Floating-point MCU operates at up to 210 C

Texas Instruments has launched a floating-point microcontroller (MCU) for operation under extreme temperature conditions from -55 °C to 210 °C, which it says is an industry first and exceeds the traditional 150 °C limit for high-temperature semiconductors devices.

Floating-point MCU operates at up to 210 C – [Link]

Elektor PCB Prototyper

A compact, professional PCB router for producing complete PCBs quickly at very high accuracy. The PCB Prototyper is an ideal tool for use not only by independent developers of electronics but also in laboratories, workshops, schools and colleges where prototype PCBs have to be developed quickly. The Elektor PCB Prototyper eradicates waiting for boards from large PCB manufacturers — instead you can instantly make your own PCB in-house, drastically cutting product development time. More info at http://www.elektor.com/prototyper

Elektor PCB Prototyper – [Link]

Chips to repair themselves

Researchers of the CRISP (Cutting edge Reconfigurable ICs for Stream Processing) consortium, a team of four companies and two universities in The Netherlands, Germany and Finland demonstrate a self-testing and self-repairing chip at the DATE2011 conference in Grenoble. CRISP developed new concepts for run-time resource management to attain the goal of self-repair: while in operation, the chip tests cores and connections, and a resource manager dynamically assigns the chip’s tasks to fault-free parts.

Chips to repair themselves – [Link]

Digitally controlled power supply

Here’s a design for a digitally controlled power supply: [via]

I’ve built quite a few power supplies over the years; it’s an almost vital tool for electronics. It’s been my plan to built one which would drop the analog potentiometers in exchange for digital control with a microcontroller. There are many advantages to it as well as disadvantages but I believe it is worth the effort.

Digitally controlled power supply – [Link]

App note: Long twisted pair reads digital temperature sensor

This digital temperature sensor design uses a twisted cable pair to read the sensor over long distances: [via]

This circuit is a simple and economical interface for remote IC thermal sensors. The temperature sensor (MAX6576), an absolute temperature-to-period converter that integrates the sensor with the necessary signal electronics, connects to the receiver (a MAX9140 comparator) using a twisted-pair cable that carries power to and signals from the sensor.

App note: Long twisted pair reads digital temperature sensor – [Link]

Video intro to 8-bit PIC microcontrollers

Element14 has posted this online product training video as an introduction to Microchip PIC 8-bit microcontrollers. A good way for newbies to take their first steps using this inexpensive line of chips. [via]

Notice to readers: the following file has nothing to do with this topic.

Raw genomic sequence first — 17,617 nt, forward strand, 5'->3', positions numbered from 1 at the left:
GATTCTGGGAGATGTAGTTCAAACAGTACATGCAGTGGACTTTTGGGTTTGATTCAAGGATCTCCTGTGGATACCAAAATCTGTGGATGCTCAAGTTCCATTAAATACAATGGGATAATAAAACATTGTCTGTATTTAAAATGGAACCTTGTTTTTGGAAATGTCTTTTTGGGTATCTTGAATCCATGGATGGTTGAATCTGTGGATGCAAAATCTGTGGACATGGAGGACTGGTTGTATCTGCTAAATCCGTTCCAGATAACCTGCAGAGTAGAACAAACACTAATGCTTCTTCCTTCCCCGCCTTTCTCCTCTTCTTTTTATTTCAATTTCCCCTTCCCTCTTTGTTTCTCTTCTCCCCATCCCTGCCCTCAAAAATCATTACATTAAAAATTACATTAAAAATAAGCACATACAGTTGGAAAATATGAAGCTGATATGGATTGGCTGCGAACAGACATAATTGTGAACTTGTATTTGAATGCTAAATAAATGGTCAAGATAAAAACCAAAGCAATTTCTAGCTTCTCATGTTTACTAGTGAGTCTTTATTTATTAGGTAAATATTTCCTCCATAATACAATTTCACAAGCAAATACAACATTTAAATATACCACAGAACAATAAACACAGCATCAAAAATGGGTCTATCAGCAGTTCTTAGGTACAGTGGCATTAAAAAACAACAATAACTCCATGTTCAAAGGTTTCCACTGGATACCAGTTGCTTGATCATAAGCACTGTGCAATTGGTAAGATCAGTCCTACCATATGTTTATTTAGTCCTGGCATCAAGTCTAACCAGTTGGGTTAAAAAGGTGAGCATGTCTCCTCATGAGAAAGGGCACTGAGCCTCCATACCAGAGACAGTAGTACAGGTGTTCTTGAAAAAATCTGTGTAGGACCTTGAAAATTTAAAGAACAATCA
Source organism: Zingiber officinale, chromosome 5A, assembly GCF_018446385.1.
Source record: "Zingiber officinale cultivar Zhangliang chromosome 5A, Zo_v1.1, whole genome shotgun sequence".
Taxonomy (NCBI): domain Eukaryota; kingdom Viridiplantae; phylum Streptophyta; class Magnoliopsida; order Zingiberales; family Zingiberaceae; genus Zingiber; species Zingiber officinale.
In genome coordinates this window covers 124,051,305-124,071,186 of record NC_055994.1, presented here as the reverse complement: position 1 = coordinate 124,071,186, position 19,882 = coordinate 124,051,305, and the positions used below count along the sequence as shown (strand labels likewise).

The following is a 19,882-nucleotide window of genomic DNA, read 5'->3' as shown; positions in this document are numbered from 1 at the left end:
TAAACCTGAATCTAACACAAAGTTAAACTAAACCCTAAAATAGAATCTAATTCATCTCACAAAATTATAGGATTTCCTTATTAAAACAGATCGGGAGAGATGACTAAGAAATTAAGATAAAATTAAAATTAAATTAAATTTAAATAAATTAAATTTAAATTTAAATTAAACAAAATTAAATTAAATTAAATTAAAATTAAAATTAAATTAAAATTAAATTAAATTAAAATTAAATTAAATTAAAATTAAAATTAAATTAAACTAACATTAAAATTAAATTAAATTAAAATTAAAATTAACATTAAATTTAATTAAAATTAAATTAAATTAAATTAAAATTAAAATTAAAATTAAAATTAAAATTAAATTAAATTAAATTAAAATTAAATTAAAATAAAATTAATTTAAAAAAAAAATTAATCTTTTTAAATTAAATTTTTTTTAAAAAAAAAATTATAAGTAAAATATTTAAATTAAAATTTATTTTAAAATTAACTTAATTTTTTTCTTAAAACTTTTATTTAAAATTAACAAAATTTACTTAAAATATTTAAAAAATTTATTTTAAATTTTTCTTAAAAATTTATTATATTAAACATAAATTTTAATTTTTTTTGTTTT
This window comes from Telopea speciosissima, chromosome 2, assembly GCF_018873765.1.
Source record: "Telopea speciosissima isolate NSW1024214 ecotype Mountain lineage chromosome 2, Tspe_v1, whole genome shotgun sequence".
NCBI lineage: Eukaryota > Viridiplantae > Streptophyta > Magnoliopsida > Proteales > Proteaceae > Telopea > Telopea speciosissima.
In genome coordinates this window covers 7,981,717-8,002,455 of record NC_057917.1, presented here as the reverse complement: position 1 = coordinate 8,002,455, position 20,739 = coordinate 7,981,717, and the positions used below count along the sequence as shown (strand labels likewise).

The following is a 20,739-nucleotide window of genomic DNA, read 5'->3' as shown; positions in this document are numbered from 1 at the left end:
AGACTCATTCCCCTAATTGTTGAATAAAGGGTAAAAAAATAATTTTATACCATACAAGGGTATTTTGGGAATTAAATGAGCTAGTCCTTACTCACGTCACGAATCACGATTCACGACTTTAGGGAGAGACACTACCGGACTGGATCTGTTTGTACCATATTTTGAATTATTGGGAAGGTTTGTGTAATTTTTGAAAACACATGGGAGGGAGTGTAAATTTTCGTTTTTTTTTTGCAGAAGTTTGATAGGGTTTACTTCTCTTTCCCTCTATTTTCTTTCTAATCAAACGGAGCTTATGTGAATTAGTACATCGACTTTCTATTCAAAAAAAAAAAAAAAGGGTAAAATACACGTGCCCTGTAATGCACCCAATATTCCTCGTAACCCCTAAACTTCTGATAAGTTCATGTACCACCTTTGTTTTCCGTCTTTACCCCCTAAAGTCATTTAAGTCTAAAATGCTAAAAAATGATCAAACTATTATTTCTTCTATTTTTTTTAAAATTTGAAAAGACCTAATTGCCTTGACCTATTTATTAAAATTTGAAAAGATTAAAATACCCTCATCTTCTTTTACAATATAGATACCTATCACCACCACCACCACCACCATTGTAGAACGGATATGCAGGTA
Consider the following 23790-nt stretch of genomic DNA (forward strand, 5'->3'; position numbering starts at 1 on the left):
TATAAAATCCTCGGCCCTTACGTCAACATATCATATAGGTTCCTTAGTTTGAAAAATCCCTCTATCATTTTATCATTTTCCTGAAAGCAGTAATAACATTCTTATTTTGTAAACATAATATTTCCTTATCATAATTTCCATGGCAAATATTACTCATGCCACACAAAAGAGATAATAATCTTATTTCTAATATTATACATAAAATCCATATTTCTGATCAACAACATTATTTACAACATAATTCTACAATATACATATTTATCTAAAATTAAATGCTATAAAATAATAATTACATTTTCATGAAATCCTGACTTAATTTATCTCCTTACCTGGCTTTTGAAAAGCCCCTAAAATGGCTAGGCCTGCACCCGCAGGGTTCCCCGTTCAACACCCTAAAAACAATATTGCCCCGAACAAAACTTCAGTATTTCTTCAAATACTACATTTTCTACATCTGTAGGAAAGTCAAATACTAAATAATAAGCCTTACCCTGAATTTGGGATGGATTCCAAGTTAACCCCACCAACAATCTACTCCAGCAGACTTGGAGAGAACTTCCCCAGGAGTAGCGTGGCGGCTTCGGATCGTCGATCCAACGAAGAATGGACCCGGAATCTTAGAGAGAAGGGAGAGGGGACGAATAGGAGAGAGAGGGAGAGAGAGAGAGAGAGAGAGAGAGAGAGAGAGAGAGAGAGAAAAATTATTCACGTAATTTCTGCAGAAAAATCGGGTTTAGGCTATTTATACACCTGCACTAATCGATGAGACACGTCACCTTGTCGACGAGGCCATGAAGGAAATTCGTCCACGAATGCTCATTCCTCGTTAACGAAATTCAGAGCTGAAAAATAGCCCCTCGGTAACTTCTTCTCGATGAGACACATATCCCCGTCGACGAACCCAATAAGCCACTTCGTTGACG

Video intro to 8-bit PIC microcontrollers – [Link]

555 based FPGA/CPLD debugging oscillator

Randomgarfield from fromorbit posted the above video, depicting his use of a 555 timer as a small oscillator tο clock CPLDs whіƖе debugging a small state machine. [via]

I needed a variable slow speed clock to help me debug a design I’m creating with a bunch of CPLDs. Given the current focus on the venerable 555 timer IC, I thought rather than using my usual AVR/PIC solution I’d create something with the handy little timer.

555 based FPGA/CPLD debugging oscillator – [Link]

DS3231 – High precision real time clock with built in oscillator

adafruit.com writes:

In honor of the new chronodot, we’ve put the brains behind the chip (The maxim DS3231) into our partfinder! This is a high precision ‘big brother’ to the DS1307. It has a built in temperature compensated oscillator so that its very precise. They are a bit chunky but good when you want to really keep track of time and cant integrate a GPS module.

DS3231 – High precision real time clock with built in oscillator – [Link]

Controlling Arduino with PHP in Ubuntu

Controlling Arduino with PHP in Ubuntu. Bushveldlab writes: [via]

I’d like to share a fun little example I’ve been fiddling around with over the weekend while attempting to get to grips with PHP. A few weeks ago, I decided to take the plunge and dedicate some quality time learning the basics of Ubuntu and dynamic web programming using Apache, mySQL and PHP. To keep things interesting, I’ve been looking for good practical examples to play with. The first mini-project was to get PHP talking to Arduino so that I could use a basic web page to toggle Arduino’s on-board LED on pin 13 on and off.

Controlling Arduino with PHP in Ubuntu – [Link]